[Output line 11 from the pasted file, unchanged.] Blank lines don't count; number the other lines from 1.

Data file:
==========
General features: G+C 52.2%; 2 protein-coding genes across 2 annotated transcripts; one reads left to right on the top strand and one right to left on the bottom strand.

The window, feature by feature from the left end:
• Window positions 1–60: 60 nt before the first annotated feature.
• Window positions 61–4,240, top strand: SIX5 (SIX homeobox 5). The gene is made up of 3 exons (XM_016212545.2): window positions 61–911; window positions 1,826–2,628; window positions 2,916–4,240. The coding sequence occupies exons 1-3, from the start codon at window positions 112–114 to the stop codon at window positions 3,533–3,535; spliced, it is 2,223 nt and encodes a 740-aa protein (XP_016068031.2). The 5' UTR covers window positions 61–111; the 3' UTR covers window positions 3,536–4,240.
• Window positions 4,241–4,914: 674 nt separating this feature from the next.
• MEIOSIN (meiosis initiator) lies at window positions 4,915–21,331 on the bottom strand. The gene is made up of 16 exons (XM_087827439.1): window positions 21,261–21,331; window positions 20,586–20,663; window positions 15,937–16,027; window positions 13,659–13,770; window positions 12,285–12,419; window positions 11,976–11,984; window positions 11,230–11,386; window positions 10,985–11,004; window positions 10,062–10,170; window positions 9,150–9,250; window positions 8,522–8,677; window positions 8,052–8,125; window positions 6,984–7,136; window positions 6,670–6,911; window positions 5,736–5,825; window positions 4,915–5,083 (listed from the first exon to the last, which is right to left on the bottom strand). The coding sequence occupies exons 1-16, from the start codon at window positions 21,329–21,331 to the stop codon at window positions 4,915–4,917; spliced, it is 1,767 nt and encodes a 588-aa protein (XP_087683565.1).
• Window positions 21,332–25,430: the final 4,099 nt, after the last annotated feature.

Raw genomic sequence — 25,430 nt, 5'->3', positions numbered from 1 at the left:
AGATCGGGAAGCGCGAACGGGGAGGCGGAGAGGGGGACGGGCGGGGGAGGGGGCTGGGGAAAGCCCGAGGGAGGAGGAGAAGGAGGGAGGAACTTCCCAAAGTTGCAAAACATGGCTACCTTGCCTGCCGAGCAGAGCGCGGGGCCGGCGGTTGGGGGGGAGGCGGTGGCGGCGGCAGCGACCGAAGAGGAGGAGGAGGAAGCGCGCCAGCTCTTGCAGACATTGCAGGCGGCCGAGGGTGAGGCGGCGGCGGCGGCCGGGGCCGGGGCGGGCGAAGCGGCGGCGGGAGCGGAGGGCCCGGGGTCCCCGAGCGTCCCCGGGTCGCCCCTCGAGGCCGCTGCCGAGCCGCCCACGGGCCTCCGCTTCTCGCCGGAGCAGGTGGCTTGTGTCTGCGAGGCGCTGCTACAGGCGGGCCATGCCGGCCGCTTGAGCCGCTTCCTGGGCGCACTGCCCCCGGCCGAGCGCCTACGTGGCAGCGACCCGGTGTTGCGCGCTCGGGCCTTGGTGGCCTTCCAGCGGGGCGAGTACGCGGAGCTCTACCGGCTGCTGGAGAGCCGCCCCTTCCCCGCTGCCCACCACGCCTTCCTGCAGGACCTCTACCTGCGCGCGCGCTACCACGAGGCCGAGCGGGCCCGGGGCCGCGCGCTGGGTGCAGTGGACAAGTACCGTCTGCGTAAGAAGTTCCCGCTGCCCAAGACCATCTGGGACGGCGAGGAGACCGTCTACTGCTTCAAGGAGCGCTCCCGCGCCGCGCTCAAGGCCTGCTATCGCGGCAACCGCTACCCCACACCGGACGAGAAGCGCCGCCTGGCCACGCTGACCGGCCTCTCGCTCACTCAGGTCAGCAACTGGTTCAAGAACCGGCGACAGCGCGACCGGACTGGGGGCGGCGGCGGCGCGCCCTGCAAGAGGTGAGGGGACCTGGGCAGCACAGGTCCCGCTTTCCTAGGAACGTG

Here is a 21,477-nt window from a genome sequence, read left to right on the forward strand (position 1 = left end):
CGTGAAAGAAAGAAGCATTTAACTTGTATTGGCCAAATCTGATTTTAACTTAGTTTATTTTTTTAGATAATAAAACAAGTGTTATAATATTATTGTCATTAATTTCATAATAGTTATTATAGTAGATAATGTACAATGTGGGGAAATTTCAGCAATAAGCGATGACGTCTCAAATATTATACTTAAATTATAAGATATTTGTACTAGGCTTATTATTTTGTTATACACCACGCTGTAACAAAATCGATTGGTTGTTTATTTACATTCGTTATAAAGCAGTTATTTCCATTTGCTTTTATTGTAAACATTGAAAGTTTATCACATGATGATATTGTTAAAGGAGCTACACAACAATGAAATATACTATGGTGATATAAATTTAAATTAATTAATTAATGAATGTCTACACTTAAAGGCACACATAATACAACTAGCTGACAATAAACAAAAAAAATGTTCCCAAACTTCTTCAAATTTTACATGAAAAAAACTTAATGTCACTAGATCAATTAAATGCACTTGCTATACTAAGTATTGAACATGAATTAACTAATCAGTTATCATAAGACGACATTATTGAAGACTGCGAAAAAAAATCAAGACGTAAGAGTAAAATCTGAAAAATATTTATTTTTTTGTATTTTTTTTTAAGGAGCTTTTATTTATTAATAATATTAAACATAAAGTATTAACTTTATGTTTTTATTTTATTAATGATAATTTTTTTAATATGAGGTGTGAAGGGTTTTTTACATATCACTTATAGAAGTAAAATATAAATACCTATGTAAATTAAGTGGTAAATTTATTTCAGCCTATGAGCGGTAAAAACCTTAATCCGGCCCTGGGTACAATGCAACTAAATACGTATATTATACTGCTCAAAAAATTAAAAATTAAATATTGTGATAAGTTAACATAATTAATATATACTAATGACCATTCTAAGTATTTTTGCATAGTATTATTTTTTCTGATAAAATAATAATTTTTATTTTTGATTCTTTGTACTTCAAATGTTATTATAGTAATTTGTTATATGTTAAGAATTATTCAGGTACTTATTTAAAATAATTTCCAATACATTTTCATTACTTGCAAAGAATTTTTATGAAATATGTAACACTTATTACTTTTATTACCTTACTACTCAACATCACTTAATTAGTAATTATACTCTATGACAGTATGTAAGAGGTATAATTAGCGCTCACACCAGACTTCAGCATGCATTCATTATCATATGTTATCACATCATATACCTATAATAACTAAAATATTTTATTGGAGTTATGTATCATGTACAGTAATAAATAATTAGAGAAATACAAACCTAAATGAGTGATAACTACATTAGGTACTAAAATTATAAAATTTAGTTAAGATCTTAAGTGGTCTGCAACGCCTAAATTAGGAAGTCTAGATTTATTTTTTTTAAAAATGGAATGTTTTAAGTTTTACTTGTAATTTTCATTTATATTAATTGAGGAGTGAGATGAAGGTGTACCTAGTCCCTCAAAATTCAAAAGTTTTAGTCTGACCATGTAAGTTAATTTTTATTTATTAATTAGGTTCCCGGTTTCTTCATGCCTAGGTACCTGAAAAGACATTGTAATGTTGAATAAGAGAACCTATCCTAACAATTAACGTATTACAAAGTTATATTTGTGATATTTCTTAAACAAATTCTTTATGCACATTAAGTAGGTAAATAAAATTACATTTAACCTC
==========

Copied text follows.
CGTGAAAGAAAGAAGCATTTAACTTGTATTGGCCAAATCTGATTTTAACTTAGTTTATTTTTTTAGATAATAAAACAAGTGTTATAATATTATTGTCATTAATTTCATAATAGTTATTATAGTAGATAATGTACAATGTGGGGAAATTTCAGCAATAAGCGATGACGTCTCAAATATTATACTTAAATTATAAGATATTTGTACTAGGCTTATTATTTTGTTATACACCACGCTGTAACAAAATCGATTGGTTGTTTATTTACATTCGTTATAAAGCAGTTATTTCCATTTGCTTTTATTGTAAACATTGAAAGTTTATCACATGATGATATTGTTAAAGGAGCTACACAACAATGAAATATACTATGGTGATATAAATTTAAATTAATTAATTAATGAATGTCTACACTTAAAGGCACACATAATACAACTAGCTGACAATAAACAAAAAAAATGTTCCCAAACTTCTTCAAATTTTACATGAAAAAAACTTAATGTCACTAGATCAATTAAATGCACTTGCTATACTAAGTATTGAACATGAATTAACTAATCAGTTATCATAAGACGACATTATTGAAGACTGCGAAAAAAAATCAAGACGTAAGAGTAAAATCTGAAAAATATTTATTTTTTTGTATTTTTTTTTAAGGAGCTTTTATTTATTAATAATATTAAACATAAAGTATTAACTTTATGTTTTTATTTTATTAATGATAATTTTTTTAATATGAGGTGTGAAGGGTTTTTTACATATCACTTATAGAAGTAAAATATAAATACCTATGTAAATTAAGTGGTAAATTTATTTCAGCCTATGAGCGGTAAAAACCTTAATCCGGCCCTGGGTACAATGCAACTAAATACGTATATTATACTGCTCAAAAAATTAAAAATTAAATATTGTGATAAGTTAACATAATTAATATATACTAATGACCATTCTAAGTATTTTTGCATAGTATTATTTTTTCTGATAAAATAATAATTTTTATTTTTGATTCTTTGTACTTCAAATGTTATTATAGTAATTTGTTATATGTTAAGAATTATTCAGGTACTTATTTAAAATAATTTCCAATACATTTTCATTACTTGCAAAGAATTTTTATGAAATATGTAACACTTATTACTTTTATTACCTTACTACTCAACATCACTTAATTAGTAATTATACTCTATGACAGTATGTAAGAGGTATAATTAGCGCTCACACCAGACTTCAGCATGCATTCATTATCATATGTTATCACATCATATACCTATAATAACTAAAATATTTTATTGGAGTTATGTATCATGTACAGTAATAAATAATTAGAGAAATACAAACCTAAATGAGTGATAACTACATTAGGTACTAAAATTATAAAATTTAGTTAAGATCTTAAGTGGTCTGCAACGCCTAAATTAGGAAGTCTAGATTTATTTTTTTTAAAAATGGAATGTTTTAAGTTTTACTTGTAATTTTCATTTATATTAATTGAGGAGTGAGATGAAGGTGTACCTAGTCCCTCAAAATTCAAAAGTTTTAGTCTGACCATGTAAGTTAATTTTTATTTATTAATTAGGTTCCCGGTTTCTTCATGCCTAGGTACCTGAAAAGACATTGTAATGTTGAATAAGAGAACCTATCCTAACAATTAACGTATTACAAAGTTATATTTGTGATATTTCTTAAACAAATTCTTTATGCACATTAAGTAGGTAAATAAAATTACATTTAACCTC